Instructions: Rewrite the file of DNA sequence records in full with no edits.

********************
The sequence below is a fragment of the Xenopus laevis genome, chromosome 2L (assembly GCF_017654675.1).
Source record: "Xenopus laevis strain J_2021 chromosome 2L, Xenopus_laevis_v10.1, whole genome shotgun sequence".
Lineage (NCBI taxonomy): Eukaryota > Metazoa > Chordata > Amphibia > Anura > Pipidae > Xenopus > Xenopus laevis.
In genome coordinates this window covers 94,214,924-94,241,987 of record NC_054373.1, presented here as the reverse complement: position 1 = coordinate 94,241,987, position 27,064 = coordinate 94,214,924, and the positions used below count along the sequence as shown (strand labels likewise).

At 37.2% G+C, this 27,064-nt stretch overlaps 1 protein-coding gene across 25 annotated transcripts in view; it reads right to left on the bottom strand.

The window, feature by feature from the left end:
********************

The sequence below is a fragment of the Xenopus laevis genome, chromosome 2L (assembly GCF_017654675.1).
Source record: "Xenopus laevis strain J_2021 chromosome 2L, Xenopus_laevis_v10.1, whole genome shotgun sequence".
Lineage (NCBI taxonomy): Eukaryota > Metazoa > Chordata > Amphibia > Anura > Pipidae > Xenopus > Xenopus laevis.
In genome coordinates this window covers 94,214,924-94,241,987 of record NC_054373.1, presented here as the reverse complement: position 1 = coordinate 94,241,987, position 27,064 = coordinate 94,214,924, and the positions used below count along the sequence as shown (strand labels likewise).

At 37.2% G+C, this 27,064-nt stretch overlaps 1 protein-coding gene across 25 annotated transcripts in view; it reads right to left on the bottom strand.

The window, feature by feature from the left end: